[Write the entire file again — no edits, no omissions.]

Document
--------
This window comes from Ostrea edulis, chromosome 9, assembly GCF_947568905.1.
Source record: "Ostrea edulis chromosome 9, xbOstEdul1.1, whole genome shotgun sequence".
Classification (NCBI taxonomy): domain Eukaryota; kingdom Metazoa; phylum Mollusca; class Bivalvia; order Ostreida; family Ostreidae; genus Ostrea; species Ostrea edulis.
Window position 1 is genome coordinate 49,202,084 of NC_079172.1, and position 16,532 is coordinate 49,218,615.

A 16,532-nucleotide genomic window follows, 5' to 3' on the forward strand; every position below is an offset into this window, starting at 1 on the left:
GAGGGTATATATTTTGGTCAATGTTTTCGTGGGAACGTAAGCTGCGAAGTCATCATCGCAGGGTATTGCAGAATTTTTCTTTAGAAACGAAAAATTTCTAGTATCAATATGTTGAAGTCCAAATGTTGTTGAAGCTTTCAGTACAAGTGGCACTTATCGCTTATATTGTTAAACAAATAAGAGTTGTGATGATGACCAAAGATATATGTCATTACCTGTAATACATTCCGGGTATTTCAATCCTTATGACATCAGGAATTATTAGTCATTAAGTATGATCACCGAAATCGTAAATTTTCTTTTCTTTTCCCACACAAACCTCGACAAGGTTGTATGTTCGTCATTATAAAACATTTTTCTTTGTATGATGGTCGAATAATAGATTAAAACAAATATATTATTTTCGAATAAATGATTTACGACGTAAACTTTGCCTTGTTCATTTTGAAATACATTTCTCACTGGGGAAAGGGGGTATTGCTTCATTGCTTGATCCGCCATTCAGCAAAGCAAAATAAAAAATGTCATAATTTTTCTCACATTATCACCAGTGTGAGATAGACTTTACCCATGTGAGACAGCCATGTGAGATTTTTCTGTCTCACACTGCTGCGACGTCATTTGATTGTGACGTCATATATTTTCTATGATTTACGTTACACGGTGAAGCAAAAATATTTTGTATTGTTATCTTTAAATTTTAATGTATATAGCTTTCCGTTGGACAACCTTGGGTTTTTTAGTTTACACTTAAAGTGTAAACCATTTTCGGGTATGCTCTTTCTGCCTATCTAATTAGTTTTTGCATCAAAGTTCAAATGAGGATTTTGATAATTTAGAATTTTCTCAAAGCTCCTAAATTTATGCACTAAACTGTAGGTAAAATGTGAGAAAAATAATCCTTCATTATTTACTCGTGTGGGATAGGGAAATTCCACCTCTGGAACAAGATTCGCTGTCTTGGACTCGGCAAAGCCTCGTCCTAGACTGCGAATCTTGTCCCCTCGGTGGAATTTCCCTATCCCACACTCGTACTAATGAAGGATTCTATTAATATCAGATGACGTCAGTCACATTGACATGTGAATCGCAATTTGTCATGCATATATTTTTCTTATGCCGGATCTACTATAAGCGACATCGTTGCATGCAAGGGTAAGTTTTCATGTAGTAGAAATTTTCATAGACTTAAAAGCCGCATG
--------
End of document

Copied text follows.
This window comes from Ostrea edulis, chromosome 9, assembly GCF_947568905.1.
Source record: "Ostrea edulis chromosome 9, xbOstEdul1.1, whole genome shotgun sequence".
Classification (NCBI taxonomy): domain Eukaryota; kingdom Metazoa; phylum Mollusca; class Bivalvia; order Ostreida; family Ostreidae; genus Ostrea; species Ostrea edulis.
Window position 1 is genome coordinate 49,202,084 of NC_079172.1, and position 16,532 is coordinate 49,218,615.

A 16,532-nucleotide genomic window follows, 5' to 3' on the forward strand; every position below is an offset into this window, starting at 1 on the left:
GAGGGTATATATTTTGGTCAATGTTTTCGTGGGAACGTAAGCTGCGAAGTCATCATCGCAGGGTATTGCAGAATTTTTCTTTAGAAACGAAAAATTTCTAGTATCAATATGTTGAAGTCCAAATGTTGTTGAAGCTTTCAGTACAAGTGGCACTTATCGCTTATATTGTTAAACAAATAAGAGTTGTGATGATGACCAAAGATATATGTCATTACCTGTAATACATTCCGGGTATTTCAATCCTTATGACATCAGGAATTATTAGTCATTAAGTATGATCACCGAAATCGTAAATTTTCTTTTCTTTTCCCACACAAACCTCGACAAGGTTGTATGTTCGTCATTATAAAACATTTTTCTTTGTATGATGGTCGAATAATAGATTAAAACAAATATATTATTTTCGAATAAATGATTTACGACGTAAACTTTGCCTTGTTCATTTTGAAATACATTTCTCACTGGGGAAAGGGGGTATTGCTTCATTGCTTGATCCGCCATTCAGCAAAGCAAAATAAAAAATGTCATAATTTTTCTCACATTATCACCAGTGTGAGATAGACTTTACCCATGTGAGACAGCCATGTGAGATTTTTCTGTCTCACACTGCTGCGACGTCATTTGATTGTGACGTCATATATTTTCTATGATTTACGTTACACGGTGAAGCAAAAATATTTTGTATTGTTATCTTTAAATTTTAATGTATATAGCTTTCCGTTGGACAACCTTGGGTTTTTTAGTTTACACTTAAAGTGTAAACCATTTTCGGGTATGCTCTTTCTGCCTATCTAATTAGTTTTTGCATCAAAGTTCAAATGAGGATTTTGATAATTTAGAATTTTCTCAAAGCTCCTAAATTTATGCACTAAACTGTAGGTAAAATGTGAGAAAAATAATCCTTCATTATTTACTCGTGTGGGATAGGGAAATTCCACCTCTGGAACAAGATTCGCTGTCTTGGACTCGGCAAAGCCTCGTCCTAGACTGCGAATCTTGTCCCCTCGGTGGAATTTCCCTATCCCACACTCGTACTAATGAAGGATTCTATTAATATCAGATGACGTCAGTCACATTGACATGTGAATCGCAATTTGTCATGCATATATTTTTCTTATGCCGGATCTACTATAAGCGACATCGTTGCATGCAAGGGTAAGTTTTCATGTAGTAGAAATTTTCATAGACTTAAAAGCCGCATG